What job do you give the man who has everything? Some might choose to become a private sector astronaut, a professional philanthropist or a Computerworld journalist. Bill Gates instead decided to give himself the job of chief software architect at Microsoft Corp.
At a press conference in Sydney last week Gates showed why that's the job for him. He's fiercely proud of Microsoft's record, proclaiming at one point that his company is "the world's best software factory".
Criticisms of Microsoft's security record and unfavourable comparisons with competing companies get short shrift: Gates is quick to stack up security efforts against open source systems and reckons Microsoft's main competition is pirates trading in Microsoft software.
"It's pretty simple what we are," he says. "We're the company that believes in software, and we believe that by hiring the best software people, having the best tools, the best ways of getting feedback from customers, that we can drive software to new heights."
When Gates sits in the room it's tempting to count his income under your breath. "One million ... two million ... three million ..." However, he's comfortable and open with his audience and eases proceedings with a dry wit. Asked whether Microsoft has a credibility problem, he recalls the dot-com years when his company was suddenly treated as irrelevant.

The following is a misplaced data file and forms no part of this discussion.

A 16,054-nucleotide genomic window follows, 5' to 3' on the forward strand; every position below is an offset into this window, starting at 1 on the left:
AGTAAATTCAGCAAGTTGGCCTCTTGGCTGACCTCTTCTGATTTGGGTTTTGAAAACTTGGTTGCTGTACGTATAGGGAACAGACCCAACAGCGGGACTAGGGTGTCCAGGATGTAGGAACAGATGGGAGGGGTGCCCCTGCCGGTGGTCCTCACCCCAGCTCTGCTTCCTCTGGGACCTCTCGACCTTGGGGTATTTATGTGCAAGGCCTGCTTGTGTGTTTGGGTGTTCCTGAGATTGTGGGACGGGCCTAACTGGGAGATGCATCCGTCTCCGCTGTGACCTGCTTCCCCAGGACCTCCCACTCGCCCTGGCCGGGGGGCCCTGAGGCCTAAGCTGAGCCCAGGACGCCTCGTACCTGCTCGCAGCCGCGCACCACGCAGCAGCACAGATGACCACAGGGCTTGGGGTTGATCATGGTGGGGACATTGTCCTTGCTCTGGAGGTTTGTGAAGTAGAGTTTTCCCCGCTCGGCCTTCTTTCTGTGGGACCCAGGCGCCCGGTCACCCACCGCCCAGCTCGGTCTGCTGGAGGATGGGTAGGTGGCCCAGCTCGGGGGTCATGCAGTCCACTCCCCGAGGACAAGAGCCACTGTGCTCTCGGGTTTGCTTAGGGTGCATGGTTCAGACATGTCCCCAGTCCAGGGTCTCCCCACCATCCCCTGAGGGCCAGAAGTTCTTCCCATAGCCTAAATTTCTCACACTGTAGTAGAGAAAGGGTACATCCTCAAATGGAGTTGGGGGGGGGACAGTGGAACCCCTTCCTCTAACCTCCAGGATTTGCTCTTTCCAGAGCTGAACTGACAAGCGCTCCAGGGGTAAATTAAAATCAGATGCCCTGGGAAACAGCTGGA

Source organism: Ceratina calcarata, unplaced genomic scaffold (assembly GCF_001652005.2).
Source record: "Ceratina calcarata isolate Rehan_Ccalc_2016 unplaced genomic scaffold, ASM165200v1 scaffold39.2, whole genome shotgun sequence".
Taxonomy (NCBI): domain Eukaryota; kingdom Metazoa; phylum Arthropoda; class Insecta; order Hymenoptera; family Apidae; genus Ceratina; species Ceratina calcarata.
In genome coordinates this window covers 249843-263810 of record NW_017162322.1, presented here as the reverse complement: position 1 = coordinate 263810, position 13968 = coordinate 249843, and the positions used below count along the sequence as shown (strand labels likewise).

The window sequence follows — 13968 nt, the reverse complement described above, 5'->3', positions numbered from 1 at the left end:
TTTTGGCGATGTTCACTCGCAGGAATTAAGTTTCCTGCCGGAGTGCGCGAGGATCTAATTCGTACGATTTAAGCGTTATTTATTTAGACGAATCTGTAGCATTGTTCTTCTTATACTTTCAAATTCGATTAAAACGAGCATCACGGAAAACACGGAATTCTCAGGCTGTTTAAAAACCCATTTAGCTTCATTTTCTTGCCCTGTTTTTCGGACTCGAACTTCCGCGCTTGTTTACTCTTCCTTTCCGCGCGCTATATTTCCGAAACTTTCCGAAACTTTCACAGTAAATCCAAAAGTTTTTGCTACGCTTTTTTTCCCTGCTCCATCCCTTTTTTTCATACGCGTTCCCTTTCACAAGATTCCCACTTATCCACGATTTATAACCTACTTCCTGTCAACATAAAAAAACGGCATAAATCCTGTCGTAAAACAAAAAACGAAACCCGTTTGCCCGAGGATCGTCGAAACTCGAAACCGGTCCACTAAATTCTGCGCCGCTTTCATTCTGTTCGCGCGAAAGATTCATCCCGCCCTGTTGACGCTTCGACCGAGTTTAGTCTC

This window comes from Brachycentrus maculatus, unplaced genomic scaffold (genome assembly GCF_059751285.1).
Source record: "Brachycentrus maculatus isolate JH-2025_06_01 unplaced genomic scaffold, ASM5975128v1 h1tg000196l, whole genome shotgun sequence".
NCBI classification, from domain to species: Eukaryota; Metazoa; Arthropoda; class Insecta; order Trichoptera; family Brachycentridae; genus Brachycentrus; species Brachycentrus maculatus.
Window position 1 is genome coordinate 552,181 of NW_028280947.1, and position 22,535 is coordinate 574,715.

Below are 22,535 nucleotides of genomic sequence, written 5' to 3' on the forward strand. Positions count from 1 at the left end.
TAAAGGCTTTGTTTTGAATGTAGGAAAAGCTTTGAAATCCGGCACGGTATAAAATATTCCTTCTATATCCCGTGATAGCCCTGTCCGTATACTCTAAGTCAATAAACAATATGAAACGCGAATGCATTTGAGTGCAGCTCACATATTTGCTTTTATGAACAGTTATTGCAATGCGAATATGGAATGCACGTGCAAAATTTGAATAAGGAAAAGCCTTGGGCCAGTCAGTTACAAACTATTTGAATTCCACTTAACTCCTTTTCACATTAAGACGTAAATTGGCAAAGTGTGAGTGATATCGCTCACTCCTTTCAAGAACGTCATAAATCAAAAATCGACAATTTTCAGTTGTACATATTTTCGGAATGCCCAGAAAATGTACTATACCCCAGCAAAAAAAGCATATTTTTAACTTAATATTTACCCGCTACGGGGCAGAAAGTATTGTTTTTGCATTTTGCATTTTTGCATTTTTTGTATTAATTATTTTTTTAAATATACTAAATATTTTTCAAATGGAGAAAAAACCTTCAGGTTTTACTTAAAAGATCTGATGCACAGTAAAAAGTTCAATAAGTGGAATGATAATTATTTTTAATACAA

"During the late 90s, people thought the start-ups knew everything. And we were out of fashion because we'd say, hey, we have a five-year programme to do visual recognition. And people would say, 'Five years? Nothing takes five years; you know, I started a company yesterday, I'm a billionaire already. Jeez, who needs you guys?' And so, the long patient approach against tough problems was just not in vogue at all."
The dot-com tycoons were eventually overcome by their own hype, but Gates reckons their vision will still be delivered by Microsoft. "In fact, many of the [dot-com] dreams were right.
"The idea of e-commerce, that was right, but it required web services to be put in place and deep security to be put in place," he says. "Web services, those dreams of the 90s, over the next five years they will really come in and do those things."
Asked about competition with open source software, Gates says he has "no doubt" that commercial software provides better value. Companies that deploy open source are useful as examples, he says, but won't enjoy being "their own system integrator".
"Open source software has been around for over 10 years now and I remember there was a free spreadsheet and people said, 'What are you going to do about a free spreadsheet?' I can't even remember the name of it now. Can you?"
(Cooney visited Sydney as a guest of Microsoft NZ)